Major survey finds law firm “race to the middle” on price

Divorce

Law firms are in a “race to the middle” when it comes to pricing their services and consumers are happy with what they are receiving, new research has found.

It also found that fewer than one in 10 law firms publishes fixed fees on the internet and more than a quarter have no website or digital presence in any case.

In its Fixed fee and ratings report, comparison site and consumer law forum LegalBeagles used data obtained from the Solicitors Regulation Authority (SRA) covering all 10,393 law firms to analyse a sample of just over 6,000 firms in June 2018. Read more...

Fixed-pricing better for clients and competition

Money Jar

A Townsville-based firm, that moved away from time-based billing seven years ago, has argued for the introduction of fixed-pricing across the boards so as to better encourage competition and improve client experiences.

Strategic Lawyers brought in fixed-pricing – whereby clients are given a quote, setting out the work required and the costs associated – in 2011 and was, they claim, the first firm in North Queensland to do so.

The move was made, the firm said, to address the inherent issues of time-based billing. Read more...

BILLABLE HOUR

Sorry About Those Billable Hours, Millennials…

Time Money

Blame the Goldfarb case for all those hours that you now have to bill.

I’ve been using the term “millennials” as has just about everyone else, for that cohort of peeps born between 1980 and 2000. Others have different definitions as to when millennial kicked in, but all are roughly in the same ballpark. In any event, the oldest millennials turn 38 this year, only several years away from protection under the Age Discrimination in Employment Act, that is, if you’re looking to switch jobs or are under-employed or unemployed.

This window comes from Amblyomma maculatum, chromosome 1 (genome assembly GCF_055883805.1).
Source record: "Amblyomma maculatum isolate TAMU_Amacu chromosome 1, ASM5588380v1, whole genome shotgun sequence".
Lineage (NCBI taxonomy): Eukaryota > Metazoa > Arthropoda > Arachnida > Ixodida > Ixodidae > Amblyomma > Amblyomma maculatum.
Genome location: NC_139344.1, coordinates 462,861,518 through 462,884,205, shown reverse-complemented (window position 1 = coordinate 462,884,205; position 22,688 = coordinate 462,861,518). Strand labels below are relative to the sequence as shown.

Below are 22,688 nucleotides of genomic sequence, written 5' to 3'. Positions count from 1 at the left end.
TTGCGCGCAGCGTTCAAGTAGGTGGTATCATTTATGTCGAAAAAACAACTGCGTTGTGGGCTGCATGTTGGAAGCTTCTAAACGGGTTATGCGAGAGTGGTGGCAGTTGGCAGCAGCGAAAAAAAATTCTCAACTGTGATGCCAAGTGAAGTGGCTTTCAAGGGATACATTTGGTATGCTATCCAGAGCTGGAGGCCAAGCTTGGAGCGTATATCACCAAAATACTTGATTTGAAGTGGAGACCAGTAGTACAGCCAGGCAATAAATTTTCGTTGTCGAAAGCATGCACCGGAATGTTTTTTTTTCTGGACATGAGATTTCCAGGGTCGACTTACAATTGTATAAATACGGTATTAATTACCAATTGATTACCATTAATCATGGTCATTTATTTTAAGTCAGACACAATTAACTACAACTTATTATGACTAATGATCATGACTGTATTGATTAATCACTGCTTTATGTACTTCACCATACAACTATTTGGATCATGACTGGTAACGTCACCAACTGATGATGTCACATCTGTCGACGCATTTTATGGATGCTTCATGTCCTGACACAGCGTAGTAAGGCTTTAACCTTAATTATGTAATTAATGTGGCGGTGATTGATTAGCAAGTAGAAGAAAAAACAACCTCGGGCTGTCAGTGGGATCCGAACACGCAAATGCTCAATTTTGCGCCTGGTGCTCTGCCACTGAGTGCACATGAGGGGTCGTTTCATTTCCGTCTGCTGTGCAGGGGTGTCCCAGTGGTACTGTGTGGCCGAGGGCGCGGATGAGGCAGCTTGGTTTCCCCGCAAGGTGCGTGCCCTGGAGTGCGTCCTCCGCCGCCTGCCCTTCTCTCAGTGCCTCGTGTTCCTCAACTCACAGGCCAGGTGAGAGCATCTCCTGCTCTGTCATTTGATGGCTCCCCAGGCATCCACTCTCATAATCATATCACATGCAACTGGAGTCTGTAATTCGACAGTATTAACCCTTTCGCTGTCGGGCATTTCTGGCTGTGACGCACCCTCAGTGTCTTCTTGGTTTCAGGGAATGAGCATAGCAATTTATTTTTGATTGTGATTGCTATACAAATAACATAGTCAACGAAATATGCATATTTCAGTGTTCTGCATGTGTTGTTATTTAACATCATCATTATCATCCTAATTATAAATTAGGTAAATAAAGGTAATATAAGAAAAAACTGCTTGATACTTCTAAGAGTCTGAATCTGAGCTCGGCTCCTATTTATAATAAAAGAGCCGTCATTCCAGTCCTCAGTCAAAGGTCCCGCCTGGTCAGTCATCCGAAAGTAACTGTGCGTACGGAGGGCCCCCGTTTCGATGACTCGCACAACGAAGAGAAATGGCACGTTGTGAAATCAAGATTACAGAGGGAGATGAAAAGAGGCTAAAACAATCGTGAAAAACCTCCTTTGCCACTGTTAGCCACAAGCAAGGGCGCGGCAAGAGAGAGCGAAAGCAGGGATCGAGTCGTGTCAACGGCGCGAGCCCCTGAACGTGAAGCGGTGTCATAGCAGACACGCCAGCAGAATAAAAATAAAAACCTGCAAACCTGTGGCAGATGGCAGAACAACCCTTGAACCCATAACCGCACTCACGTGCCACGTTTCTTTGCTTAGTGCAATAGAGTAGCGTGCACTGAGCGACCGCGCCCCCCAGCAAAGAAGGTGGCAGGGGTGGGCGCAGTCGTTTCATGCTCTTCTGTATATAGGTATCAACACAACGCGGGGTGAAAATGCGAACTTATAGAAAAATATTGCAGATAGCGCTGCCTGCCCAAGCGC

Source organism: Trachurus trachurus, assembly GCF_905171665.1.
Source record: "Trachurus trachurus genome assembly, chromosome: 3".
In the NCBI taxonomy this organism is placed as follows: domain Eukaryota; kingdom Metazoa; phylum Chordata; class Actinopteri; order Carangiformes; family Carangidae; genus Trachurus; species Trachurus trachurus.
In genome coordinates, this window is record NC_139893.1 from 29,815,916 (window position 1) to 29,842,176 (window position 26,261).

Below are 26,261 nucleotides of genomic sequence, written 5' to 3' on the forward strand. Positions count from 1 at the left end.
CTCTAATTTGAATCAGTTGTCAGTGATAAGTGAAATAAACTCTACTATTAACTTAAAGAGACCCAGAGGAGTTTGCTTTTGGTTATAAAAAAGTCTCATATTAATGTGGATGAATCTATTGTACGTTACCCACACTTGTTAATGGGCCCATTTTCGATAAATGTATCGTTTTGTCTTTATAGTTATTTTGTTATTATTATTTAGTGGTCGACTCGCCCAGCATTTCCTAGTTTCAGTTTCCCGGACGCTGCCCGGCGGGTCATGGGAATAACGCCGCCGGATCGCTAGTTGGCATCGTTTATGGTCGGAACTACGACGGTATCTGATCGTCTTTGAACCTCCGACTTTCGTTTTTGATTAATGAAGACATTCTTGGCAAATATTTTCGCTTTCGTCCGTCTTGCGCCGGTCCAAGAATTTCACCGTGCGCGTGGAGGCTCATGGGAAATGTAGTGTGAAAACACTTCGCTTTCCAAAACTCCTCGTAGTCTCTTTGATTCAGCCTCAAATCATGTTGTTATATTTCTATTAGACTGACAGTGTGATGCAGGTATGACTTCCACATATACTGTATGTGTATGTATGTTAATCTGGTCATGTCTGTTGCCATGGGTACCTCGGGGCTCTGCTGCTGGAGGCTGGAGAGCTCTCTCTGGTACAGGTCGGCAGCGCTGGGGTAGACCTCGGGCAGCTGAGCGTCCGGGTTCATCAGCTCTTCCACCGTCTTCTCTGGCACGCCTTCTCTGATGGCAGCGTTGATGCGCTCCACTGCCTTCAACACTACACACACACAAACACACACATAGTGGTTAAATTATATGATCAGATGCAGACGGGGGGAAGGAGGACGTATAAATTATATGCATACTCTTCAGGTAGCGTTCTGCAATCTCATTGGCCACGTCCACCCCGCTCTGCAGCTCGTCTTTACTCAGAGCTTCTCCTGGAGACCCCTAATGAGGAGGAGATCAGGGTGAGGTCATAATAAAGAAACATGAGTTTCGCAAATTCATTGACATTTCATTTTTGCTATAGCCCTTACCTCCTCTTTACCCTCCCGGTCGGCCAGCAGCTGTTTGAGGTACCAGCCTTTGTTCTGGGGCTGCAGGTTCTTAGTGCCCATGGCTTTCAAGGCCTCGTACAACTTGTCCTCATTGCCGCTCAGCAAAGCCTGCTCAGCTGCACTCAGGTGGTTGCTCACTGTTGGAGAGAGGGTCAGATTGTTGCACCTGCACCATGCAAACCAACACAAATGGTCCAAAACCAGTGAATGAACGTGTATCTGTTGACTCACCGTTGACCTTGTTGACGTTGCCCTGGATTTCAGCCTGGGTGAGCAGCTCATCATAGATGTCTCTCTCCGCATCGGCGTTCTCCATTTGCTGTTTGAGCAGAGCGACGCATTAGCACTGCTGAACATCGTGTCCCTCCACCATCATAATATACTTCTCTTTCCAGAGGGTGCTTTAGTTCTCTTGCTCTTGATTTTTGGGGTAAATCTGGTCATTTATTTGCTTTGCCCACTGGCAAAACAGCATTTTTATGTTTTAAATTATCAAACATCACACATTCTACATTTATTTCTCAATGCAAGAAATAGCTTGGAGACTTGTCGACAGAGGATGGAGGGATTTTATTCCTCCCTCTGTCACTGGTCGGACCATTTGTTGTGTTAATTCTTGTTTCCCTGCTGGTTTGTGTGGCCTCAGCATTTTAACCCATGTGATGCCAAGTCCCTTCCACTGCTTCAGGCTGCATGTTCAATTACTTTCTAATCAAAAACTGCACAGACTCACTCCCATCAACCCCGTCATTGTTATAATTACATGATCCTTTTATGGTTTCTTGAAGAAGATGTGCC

At least our judiciary doesn’t face a mandatory retirement age, although some might think that’s a good idea. In Poland, the mandatory retirement age for judges has been reduced from 70 to 65. That’s discomfiting. Read more...

Big Law's $1,000-Plus an Hour Club

Judge Gavel Handcuffs And Money 1461289507 Euk

Leading attorneys in the U.S. are asking as much as $1,250 an hour, significantly more than in previous years, taking advantage of big clients' willingness to pay top dollar for certain types of services.

A few pioneers had raised their fees to more than $1,000 an hour about five years ago, at the peak of the economic boom. But after the recession hit, many of the rest of the industry's elite were hesitant, until recently, to charge more than $990 an hour.

While companies have cut legal budgets and continue to push for hourly discounts and capped-fee deals with their law firms, many of them have shown they won't skimp on some kinds of legal advice, especially in high-stakes situations or when they think a star attorney might resolve their problem faster and more efficiently than a lesser-known talent. Read more...

P3 CONFERENCE

LMA Podcast: Episode 33 — 2018 P3 Conference Recap

Podcast

Tune in as Purvi Sanghvi (Paul Hastings LLP) and Keith Maziarek (Katten Muchin Rosenman LLP) lead a number of panelists through their highlights from this year's P3 – The Practice Innovation Conference. The panelists share their key takeaways from the top-attended sessions, highlights of what was done differently this year, and much more.

Missed P3 this year? Head to legalmarketing.org/P3-Conference to purchase the P3 Conference recordings bundle. Read more...